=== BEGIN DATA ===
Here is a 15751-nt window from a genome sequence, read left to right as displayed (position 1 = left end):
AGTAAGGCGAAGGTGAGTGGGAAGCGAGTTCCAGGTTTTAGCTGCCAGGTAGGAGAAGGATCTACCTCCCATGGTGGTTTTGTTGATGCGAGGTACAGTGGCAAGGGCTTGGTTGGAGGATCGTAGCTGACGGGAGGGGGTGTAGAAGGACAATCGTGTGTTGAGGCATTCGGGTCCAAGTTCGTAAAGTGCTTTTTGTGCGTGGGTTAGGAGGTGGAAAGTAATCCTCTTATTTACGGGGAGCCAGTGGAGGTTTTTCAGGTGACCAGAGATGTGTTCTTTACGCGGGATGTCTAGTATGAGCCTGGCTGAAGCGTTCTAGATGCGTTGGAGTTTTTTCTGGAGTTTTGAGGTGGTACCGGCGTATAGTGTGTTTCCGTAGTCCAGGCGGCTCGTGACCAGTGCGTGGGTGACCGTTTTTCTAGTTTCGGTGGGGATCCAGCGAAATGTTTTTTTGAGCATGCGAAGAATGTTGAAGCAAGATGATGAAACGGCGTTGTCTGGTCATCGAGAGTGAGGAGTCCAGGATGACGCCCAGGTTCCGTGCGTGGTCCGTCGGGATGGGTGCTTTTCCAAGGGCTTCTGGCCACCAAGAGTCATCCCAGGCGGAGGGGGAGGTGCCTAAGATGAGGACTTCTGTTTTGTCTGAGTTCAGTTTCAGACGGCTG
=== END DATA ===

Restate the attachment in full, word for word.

Here is a 15751-nt window from a genome sequence, read left to right as displayed (position 1 = left end):
AGTAAGGCGAAGGTGAGTGGGAAGCGAGTTCCAGGTTTTAGCTGCCAGGTAGGAGAAGGATCTACCTCCCATGGTGGTTTTGTTGATGCGAGGTACAGTGGCAAGGGCTTGGTTGGAGGATCGTAGCTGACGGGAGGGGGTGTAGAAGGACAATCGTGTGTTGAGGCATTCGGGTCCAAGTTCGTAAAGTGCTTTTTGTGCGTGGGTTAGGAGGTGGAAAGTAATCCTCTTATTTACGGGGAGCCAGTGGAGGTTTTTCAGGTGACCAGAGATGTGTTCTTTACGCGGGATGTCTAGTATGAGCCTGGCTGAAGCGTTCTAGATGCGTTGGAGTTTTTTCTGGAGTTTTGAGGTGGTACCGGCGTATAGTGTGTTTCCGTAGTCCAGGCGGCTCGTGACCAGTGCGTGGGTGACCGTTTTTCTAGTTTCGGTGGGGATCCAGCGAAATGTTTTTTTGAGCATGCGAAGAATGTTGAAGCAAGATGATGAAACGGCGTTGTCTGGTCATCGAGAGTGAGGAGTCCAGGATGACGCCCAGGTTCCGTGCGTGGTCCGTCGGGATGGGTGCTTTTCCAAGGGCTTCTGGCCACCAAGAGTCATCCCAGGCGGAGGGGGAGGTGCCTAAGATGAGGACTTCTGTTTTGTCTGAGTTCAGTTTCAGACGGCTG